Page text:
dp: They have very good programs at MICA. It sounds like a great environment for making art, getting down to making a lot of work and becoming totally absorbed in your process does make time disappear, or at least open up. Travel to other places and culture can have a similar effect, your time in Italy was no doubt formative as well.

gc: Yes, in 2015, I was fortunate enough to be able to spend three months in China at an artist’s residency. It was probably the most productive and potent period I have had as an artist. My sense of awe, combined with a feeling of dislocation and otherness fueled weeks of furious, wide open, anything goes art making. I worked mostly with Chinese papers, both found and purchased, and inks, and made collages and paper constructions by ripping, folding, scrunching, and gluing. Something inside me was stripped away, recalibrated, and reinserted. I was levitating.  

dp: That I would like to see...

gc:  It’s safe to say that my experience in China set the course for my work going forward. Feeling that exposure and vulnerability and making new work inside that space, was pivotal. I feel more confident as a result; I can more readily go to that stripped down place of openness, which is where I make my best work. It doesn’t happen every day; the walls are still there, but it’s easier to recognize them and step through them.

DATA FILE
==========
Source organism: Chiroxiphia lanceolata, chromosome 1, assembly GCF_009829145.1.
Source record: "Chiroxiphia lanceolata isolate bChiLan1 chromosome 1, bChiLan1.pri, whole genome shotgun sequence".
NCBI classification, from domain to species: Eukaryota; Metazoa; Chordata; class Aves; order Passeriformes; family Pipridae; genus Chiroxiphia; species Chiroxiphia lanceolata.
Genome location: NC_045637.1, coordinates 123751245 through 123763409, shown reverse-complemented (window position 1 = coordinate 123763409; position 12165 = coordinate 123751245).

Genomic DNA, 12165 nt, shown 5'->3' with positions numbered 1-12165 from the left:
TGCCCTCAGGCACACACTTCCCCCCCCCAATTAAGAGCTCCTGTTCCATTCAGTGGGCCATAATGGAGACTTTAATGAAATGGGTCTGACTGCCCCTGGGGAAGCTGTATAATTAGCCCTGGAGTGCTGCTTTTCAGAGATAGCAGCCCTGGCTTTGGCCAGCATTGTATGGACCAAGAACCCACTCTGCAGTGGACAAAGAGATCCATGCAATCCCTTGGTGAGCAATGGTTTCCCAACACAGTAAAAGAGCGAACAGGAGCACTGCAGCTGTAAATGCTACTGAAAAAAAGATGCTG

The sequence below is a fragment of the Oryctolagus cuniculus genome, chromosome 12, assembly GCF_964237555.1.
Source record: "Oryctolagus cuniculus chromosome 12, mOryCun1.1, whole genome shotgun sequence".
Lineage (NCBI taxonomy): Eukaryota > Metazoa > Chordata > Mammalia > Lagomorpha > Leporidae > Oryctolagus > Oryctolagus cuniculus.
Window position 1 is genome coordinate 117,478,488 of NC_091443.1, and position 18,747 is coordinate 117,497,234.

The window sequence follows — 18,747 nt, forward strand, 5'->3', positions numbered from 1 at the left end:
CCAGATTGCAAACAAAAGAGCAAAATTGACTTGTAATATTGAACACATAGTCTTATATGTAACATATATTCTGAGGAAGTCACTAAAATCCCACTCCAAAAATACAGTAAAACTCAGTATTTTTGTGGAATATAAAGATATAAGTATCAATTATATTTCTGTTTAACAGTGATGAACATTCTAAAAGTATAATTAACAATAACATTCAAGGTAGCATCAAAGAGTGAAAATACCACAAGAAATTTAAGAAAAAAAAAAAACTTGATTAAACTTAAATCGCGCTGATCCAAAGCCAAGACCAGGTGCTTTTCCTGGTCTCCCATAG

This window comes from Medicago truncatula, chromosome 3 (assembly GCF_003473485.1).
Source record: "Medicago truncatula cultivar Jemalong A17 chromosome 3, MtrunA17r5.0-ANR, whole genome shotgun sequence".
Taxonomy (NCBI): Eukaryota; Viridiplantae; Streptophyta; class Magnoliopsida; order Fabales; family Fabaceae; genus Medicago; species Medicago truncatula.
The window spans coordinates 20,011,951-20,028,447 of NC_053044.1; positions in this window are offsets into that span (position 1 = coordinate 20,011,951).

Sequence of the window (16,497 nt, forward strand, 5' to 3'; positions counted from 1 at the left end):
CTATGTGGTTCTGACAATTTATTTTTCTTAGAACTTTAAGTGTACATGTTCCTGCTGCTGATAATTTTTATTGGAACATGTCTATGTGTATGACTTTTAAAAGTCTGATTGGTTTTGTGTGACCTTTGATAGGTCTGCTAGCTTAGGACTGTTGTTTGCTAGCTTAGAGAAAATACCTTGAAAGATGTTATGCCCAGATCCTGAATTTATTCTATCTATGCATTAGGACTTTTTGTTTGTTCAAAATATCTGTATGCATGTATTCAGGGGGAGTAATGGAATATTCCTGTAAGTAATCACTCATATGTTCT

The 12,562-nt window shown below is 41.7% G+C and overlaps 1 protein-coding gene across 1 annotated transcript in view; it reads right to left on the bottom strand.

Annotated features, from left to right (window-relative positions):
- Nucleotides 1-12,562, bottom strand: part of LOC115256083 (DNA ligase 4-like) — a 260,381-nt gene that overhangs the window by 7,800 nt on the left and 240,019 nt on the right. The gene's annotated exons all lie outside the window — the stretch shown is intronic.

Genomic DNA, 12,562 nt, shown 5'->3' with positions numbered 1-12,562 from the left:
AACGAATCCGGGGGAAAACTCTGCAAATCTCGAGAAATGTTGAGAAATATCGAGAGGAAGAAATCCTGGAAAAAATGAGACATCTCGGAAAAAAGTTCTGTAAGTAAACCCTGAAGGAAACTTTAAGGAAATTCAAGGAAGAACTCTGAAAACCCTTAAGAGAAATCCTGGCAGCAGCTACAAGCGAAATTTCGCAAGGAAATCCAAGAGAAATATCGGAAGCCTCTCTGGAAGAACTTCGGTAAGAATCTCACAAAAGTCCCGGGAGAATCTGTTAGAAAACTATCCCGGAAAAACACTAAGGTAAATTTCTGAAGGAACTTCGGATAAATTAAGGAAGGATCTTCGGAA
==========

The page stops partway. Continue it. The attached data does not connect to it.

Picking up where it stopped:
dp: Your visit to China must have provided new materials and techniques for your work there. I know that your previous works experimented with urban approaches like spray paint and graffiti, but this residency work must have altered both your concepts and materials.